CTP is compulsory protection from the personal injury liability that might arise, should you be at fault in a car accident that causes injury or death to another person. It doesn’t provide any cover for vehicle damage.
Does comprehensive car insurance include CTP?
Comprehensive car insurance does not include CTP insurance. CTP is a mandatory type of insurance which needs to be purchased separately and prior to you driving the vehicle. It is often included as part of the car registration process. Comprehensive car insurance does, however, include the types of cover that third party property and third party fire and theft insurance would provide, as well as additional cover such as for damage to your own car in an accident.
What is the difference between comprehensive car insurance and third party property, fire and theft?
Comprehensive car insurance includes everything that is covered by third party property and third party fire and theft. However, you have the option to purchase either of these types of car insurance as standalone policies if you don’t want to pay for full comprehensive insurance.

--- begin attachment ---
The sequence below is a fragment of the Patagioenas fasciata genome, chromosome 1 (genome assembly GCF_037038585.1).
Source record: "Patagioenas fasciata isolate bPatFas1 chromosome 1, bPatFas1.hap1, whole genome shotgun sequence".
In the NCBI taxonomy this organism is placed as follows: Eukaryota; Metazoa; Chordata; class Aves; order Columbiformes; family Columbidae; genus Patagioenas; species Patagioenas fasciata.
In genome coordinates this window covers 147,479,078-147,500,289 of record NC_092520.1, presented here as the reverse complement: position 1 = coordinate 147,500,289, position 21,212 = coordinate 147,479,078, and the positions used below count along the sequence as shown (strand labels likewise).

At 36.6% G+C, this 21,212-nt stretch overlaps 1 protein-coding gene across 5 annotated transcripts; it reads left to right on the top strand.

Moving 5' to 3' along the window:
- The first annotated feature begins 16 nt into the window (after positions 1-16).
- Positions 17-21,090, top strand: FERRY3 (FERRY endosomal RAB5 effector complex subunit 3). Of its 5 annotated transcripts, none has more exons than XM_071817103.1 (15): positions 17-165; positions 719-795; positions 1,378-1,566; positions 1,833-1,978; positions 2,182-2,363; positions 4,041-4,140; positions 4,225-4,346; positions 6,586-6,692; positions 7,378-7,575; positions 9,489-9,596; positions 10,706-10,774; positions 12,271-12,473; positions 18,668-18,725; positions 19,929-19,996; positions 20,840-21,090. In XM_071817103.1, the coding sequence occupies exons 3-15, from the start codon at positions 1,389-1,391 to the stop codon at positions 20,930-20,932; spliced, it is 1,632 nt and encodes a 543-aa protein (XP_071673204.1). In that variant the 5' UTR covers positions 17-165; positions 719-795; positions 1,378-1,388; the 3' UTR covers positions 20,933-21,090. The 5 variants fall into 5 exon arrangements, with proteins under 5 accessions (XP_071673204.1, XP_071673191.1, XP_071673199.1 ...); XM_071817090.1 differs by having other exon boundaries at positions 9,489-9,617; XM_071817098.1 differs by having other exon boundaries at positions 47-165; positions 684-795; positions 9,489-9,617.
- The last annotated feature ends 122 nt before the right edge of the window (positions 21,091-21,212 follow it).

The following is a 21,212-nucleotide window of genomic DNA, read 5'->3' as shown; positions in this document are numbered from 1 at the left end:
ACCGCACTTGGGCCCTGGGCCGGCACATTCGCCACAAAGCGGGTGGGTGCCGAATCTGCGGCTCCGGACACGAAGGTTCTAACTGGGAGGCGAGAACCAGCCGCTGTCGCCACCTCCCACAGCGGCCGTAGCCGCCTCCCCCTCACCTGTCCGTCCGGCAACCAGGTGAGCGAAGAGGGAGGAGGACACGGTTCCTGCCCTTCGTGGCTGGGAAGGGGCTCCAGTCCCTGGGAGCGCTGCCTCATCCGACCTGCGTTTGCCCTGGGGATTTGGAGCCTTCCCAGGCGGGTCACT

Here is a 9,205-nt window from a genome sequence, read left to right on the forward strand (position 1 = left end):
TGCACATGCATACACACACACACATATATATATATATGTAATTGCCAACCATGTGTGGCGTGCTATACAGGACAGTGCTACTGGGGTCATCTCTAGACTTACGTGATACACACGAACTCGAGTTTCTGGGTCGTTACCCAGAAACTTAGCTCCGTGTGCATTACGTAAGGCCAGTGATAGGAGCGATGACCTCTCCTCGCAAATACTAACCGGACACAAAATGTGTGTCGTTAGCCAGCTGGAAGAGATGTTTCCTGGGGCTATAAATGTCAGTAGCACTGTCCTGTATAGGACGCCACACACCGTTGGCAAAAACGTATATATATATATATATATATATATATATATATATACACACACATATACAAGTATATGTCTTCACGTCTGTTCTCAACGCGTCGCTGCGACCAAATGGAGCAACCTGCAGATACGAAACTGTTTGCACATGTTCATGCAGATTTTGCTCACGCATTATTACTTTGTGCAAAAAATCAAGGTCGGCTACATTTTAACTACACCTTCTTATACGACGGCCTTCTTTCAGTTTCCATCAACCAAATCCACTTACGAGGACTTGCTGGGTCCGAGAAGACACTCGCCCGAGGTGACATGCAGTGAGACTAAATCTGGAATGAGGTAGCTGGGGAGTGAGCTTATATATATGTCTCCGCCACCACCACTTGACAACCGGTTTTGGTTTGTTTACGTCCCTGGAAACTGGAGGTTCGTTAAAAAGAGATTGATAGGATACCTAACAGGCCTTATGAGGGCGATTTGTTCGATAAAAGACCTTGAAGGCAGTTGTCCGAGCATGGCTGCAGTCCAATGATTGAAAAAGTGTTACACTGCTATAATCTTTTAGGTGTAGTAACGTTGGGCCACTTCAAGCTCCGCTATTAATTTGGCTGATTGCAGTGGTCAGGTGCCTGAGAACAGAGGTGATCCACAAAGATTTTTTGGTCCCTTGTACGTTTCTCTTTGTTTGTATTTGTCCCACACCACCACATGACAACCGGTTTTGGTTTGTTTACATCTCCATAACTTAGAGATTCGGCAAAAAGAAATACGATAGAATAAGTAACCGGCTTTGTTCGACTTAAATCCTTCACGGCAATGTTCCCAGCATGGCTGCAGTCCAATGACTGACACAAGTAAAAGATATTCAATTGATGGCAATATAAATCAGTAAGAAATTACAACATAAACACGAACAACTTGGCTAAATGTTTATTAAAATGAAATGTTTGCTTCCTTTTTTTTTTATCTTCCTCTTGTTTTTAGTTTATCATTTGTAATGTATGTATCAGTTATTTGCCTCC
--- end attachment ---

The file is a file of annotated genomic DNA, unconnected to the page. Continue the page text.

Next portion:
Third party property is the most basic level of optional car insurance. It provides cover should you cause damage to someone else’s property – for example, someone’s car, boat, caravan or home. It also includes liability cover, meaning it will provide financial assistance if you become involved in legal proceedings as a result of the property damage caused.
Third party fire and theft insurance is a step up from third party property, both in terms of the cover it provides and the cost of that cover. In addition to covering damage to other people’s property, third party fire and theft insurance also provides a degree of cover for your own car if it’s damaged or lost due to fire or theft. However, it doesn’t provide cover for damage to your vehicle resulting from a driving accident, or from other types of natural disasters.
The table below provides a quick overview of what each type of car insurance covers.
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|Injuries or death
to other people
in an accident
fire & theft
→ Related: Types of car insurance – an overview
How much does comprehensive car insurance cost?